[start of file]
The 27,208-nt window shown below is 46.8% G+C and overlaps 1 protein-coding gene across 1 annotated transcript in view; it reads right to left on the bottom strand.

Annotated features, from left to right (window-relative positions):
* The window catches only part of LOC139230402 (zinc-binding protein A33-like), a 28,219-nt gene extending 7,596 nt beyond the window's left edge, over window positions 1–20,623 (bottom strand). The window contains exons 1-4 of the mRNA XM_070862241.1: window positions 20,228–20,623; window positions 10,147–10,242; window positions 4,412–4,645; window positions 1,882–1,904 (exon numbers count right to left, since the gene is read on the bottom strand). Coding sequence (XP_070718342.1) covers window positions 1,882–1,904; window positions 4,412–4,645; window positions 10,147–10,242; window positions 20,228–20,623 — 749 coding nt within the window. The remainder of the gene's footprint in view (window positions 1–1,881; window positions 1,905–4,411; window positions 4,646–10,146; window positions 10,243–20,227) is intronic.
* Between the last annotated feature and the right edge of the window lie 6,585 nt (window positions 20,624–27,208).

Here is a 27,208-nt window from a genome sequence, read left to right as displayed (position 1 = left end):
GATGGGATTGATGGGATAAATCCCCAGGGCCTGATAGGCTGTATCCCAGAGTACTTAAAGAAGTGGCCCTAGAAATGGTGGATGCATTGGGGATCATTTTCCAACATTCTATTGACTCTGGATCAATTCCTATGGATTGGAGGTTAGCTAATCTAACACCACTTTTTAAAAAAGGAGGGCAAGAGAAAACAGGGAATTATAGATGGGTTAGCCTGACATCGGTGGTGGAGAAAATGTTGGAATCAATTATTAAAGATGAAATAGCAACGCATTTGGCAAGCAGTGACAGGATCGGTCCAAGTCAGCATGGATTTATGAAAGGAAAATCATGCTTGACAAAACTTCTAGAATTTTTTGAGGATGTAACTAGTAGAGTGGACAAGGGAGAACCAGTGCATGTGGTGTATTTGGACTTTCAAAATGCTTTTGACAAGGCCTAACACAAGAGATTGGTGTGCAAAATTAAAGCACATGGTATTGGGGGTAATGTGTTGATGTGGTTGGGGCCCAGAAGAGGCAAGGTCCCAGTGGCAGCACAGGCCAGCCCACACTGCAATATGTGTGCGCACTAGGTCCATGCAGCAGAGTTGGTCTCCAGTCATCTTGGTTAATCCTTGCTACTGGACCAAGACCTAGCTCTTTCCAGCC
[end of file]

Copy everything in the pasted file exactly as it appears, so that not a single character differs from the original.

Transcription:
The 27,208-nt window shown below is 46.8% G+C and overlaps 1 protein-coding gene across 1 annotated transcript in view; it reads right to left on the bottom strand.

Annotated features, from left to right (window-relative positions):
* The window catches only part of LOC139230402 (zinc-binding protein A33-like), a 28,219-nt gene extending 7,596 nt beyond the window's left edge, over window positions 1–20,623 (bottom strand). The window contains exons 1-4 of the mRNA XM_070862241.1: window positions 20,228–20,623; window positions 10,147–10,242; window positions 4,412–4,645; window positions 1,882–1,904 (exon numbers count right to left, since the gene is read on the bottom strand). Coding sequence (XP_070718342.1) covers window positions 1,882–1,904; window positions 4,412–4,645; window positions 10,147–10,242; window positions 20,228–20,623 — 749 coding nt within the window. The remainder of the gene's footprint in view (window positions 1–1,881; window positions 1,905–4,411; window positions 4,646–10,146; window positions 10,243–20,227) is intronic.
* Between the last annotated feature and the right edge of the window lie 6,585 nt (window positions 20,624–27,208).

Here is a 27,208-nt window from a genome sequence, read left to right as displayed (position 1 = left end):
GATGGGATTGATGGGATAAATCCCCAGGGCCTGATAGGCTGTATCCCAGAGTACTTAAAGAAGTGGCCCTAGAAATGGTGGATGCATTGGGGATCATTTTCCAACATTCTATTGACTCTGGATCAATTCCTATGGATTGGAGGTTAGCTAATCTAACACCACTTTTTAAAAAAGGAGGGCAAGAGAAAACAGGGAATTATAGATGGGTTAGCCTGACATCGGTGGTGGAGAAAATGTTGGAATCAATTATTAAAGATGAAATAGCAACGCATTTGGCAAGCAGTGACAGGATCGGTCCAAGTCAGCATGGATTTATGAAAGGAAAATCATGCTTGACAAAACTTCTAGAATTTTTTGAGGATGTAACTAGTAGAGTGGACAAGGGAGAACCAGTGCATGTGGTGTATTTGGACTTTCAAAATGCTTTTGACAAGGCCTAACACAAGAGATTGGTGTGCAAAATTAAAGCACATGGTATTGGGGGTAATGTGTTGATGTGGTTGGGGCCCAGAAGAGGCAAGGTCCCAGTGGCAGCACAGGCCAGCCCACACTGCAATATGTGTGCGCACTAGGTCCATGCAGCAGAGTTGGTCTCCAGTCATCTTGGTTAATCCTTGCTACTGGACCAAGACCTAGCTCTTTCCAGCC